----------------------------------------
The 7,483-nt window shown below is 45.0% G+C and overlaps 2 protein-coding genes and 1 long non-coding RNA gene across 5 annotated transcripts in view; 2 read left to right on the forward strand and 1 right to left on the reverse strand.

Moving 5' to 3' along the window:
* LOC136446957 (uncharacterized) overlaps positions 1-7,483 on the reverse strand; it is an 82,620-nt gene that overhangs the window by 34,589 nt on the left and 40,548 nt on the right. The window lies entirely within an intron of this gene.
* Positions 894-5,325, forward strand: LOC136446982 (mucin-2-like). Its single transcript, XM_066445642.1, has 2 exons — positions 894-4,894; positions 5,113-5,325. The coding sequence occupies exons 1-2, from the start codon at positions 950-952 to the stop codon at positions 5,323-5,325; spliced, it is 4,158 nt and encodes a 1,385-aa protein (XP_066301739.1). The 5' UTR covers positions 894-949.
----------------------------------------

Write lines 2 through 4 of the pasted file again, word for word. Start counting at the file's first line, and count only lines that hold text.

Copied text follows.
Moving 5' to 3' along the window:
* LOC136446957 (uncharacterized) overlaps positions 1-7,483 on the reverse strand; it is an 82,620-nt gene that overhangs the window by 34,589 nt on the left and 40,548 nt on the right. The window lies entirely within an intron of this gene.
* Positions 894-5,325, forward strand: LOC136446982 (mucin-2-like). Its single transcript, XM_066445642.1, has 2 exons — positions 894-4,894; positions 5,113-5,325. The coding sequence occupies exons 1-2, from the start codon at positions 950-952 to the stop codon at positions 5,323-5,325; spliced, it is 4,158 nt and encodes a 1,385-aa protein (XP_066301739.1). The 5' UTR covers positions 894-949.